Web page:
Guest Author - Tricia Krietzberg
In his budget proposal, President Obama has included plans to cut the tax deduction from 35% to 29% for America’s wealthiest donors. This means that Americans making less than $250,000 annually will get the same tax break for charitable contributions that those making over $250,000 will get.
This seems fair, but will this decrease overall charitable giving? Some argue “yes,” and they’ve done the research. Others, including the President, say “Not really,” and instead blame the bad economy on any current or future decline in giving.
Let’s face it. There’s not a lot of money being made these days. Companies are going bankrupt, stores are shutting their doors, and more jobs are being lost every single day. Charitable organizations are clearly not immune from this downward spiral as they struggle to maintain their services. Though we all hope that needed charities don’t close their doors, it is clear that they, like businesses and individuals across the world, will have to do what they can with less.
So, given the economic state of the world, and the fact that its devastation began long before President Obama took office, can we really say that his planned 6% reduction in tax deductions for charitable giving is going to make or break any organization? He doesn’t think so, of course, and has commented recently, “If it’s really a charitable contribution, I’m assuming that shouldn’t be the determining factor as to whether you’re giving $100 to the homeless shelter down the street.”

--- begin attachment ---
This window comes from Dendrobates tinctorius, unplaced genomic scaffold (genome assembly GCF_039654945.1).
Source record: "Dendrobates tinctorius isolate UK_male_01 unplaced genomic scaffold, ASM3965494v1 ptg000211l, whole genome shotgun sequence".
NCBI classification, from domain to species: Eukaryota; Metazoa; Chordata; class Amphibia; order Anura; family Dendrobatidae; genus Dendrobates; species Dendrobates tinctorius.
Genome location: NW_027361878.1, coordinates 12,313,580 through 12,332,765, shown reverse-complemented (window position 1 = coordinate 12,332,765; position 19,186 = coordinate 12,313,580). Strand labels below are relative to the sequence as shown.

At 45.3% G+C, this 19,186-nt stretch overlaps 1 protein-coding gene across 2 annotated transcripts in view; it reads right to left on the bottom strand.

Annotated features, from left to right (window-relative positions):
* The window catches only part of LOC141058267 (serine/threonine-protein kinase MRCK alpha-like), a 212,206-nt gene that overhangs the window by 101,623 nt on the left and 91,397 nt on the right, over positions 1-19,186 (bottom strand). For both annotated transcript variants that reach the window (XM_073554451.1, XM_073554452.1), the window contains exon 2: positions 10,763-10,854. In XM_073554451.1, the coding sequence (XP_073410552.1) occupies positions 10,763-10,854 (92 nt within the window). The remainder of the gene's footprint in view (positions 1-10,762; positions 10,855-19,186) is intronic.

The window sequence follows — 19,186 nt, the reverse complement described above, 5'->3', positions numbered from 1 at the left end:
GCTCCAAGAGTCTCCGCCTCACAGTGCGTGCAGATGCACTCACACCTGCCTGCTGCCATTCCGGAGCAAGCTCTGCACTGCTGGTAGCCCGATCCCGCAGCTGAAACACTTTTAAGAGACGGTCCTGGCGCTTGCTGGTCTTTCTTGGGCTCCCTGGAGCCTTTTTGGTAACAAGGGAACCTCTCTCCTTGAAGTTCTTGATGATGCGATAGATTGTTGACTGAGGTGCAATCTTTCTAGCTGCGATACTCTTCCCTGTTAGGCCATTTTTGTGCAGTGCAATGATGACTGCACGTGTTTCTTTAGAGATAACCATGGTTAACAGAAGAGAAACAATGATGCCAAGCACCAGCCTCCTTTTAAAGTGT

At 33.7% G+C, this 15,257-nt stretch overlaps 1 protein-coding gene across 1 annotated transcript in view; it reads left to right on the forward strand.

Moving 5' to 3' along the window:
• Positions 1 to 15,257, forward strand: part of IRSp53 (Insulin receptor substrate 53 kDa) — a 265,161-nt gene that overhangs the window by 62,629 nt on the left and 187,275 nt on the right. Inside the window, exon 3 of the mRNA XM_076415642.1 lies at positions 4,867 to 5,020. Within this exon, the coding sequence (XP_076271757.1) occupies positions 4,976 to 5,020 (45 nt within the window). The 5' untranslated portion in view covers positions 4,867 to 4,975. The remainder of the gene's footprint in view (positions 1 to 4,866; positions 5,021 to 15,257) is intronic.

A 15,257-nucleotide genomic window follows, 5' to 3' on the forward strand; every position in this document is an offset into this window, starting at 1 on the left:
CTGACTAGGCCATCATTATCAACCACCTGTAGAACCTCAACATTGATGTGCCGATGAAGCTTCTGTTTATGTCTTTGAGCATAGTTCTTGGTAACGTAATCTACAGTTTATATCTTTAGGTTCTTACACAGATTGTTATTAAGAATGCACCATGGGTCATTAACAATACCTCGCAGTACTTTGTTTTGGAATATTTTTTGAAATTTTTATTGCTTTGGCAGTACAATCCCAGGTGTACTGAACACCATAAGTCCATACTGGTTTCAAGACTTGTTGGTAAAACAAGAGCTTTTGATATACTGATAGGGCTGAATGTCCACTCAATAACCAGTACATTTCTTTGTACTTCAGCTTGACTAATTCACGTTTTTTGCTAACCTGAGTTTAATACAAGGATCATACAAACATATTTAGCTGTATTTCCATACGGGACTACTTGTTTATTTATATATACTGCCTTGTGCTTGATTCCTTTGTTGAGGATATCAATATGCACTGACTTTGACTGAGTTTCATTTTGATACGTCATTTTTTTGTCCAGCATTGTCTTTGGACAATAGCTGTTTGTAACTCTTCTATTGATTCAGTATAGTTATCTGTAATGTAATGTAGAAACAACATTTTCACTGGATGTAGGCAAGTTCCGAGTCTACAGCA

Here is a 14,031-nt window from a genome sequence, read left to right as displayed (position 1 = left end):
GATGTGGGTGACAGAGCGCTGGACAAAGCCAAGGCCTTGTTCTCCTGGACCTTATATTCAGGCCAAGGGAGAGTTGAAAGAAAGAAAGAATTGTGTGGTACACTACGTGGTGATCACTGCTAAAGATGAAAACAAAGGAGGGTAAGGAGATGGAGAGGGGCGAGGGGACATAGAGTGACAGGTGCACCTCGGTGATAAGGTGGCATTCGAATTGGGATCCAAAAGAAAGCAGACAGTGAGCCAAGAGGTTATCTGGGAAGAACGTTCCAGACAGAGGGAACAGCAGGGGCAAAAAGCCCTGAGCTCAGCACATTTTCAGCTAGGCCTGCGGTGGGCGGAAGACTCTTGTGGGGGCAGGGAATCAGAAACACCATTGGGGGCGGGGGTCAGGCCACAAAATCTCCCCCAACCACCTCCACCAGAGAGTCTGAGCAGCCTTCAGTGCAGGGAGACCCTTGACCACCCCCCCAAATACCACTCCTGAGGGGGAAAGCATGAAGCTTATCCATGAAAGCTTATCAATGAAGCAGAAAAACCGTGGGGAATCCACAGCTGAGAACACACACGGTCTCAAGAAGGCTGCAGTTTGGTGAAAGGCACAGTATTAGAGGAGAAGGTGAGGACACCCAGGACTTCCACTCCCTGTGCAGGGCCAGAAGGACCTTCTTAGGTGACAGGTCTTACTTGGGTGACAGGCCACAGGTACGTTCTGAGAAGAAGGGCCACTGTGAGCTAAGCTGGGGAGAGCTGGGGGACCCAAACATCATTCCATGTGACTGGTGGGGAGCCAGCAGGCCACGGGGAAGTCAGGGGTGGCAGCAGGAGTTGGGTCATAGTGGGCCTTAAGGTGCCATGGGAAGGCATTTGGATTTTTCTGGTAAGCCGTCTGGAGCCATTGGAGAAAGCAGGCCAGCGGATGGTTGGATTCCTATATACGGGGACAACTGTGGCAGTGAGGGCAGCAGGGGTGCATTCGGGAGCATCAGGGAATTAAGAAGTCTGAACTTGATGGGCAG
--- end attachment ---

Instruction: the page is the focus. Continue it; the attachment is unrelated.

Well, I have to agree with that statement. As a person who has spent my entire life trying to give all the time and money I can to help in my community, I certainly have never done so for a tax deduction. But, then again, those tax deductions do come in handy. So, are there donors in the wealthiest tax bracket, the ones affected by this charitable tax change that would stop giving simply because of the 6% reducation in the tax break they would receive?
According to The Center on Philanthropy at Indiana University, the answer to that question is worth $3.9 billion dollars. They estimate that the donors residing in America’s wealthiest households will indeed decrease giving by 4.8 percent. That 4.8 percent decline translates into a nearly $4 billion loss in charitable giving.
When charities are already facing financial hardships, how will they manage this potential loss? Well, no one knows yet exactly how it will play out. Research is one thing, but reality is something completely different. The director of The Center on Philanthropy, Patrick M. Rooney, admitted that, though this tax deduction decrease may have a negative effect on giving, “changes in personal income and wealth have a greater impact on charitable giving than do tax rate changes.”
There you have it. In the end, it’s the tragic economy that has had, and will continue to have the largest effect on charitable giving. Charitable organizations need to regroup and develop creative ways to attract more donors to their cause. They should examine every sponsorship, cause-marketing opportunity, and capital campaign tactic possible. Charities must find every way to run their organizations efficiently, and rely more heavily on a dedicated volunteer force. And, they must continue to make their constituents believe faithfully in their cause.
President Obama’s budget hasn’t even passed yet. And, even if it does pass with the charitable tax deduction clause, charities can’t be up in arms. This president and his staff is simply doing the best they can to manage a completely unmanageable economy. All sectors, including the non-profit, have faced, and will have to continue managing their day-day operations with less.
Read the President's message on his proposed budget.
Read the full budget proposal.
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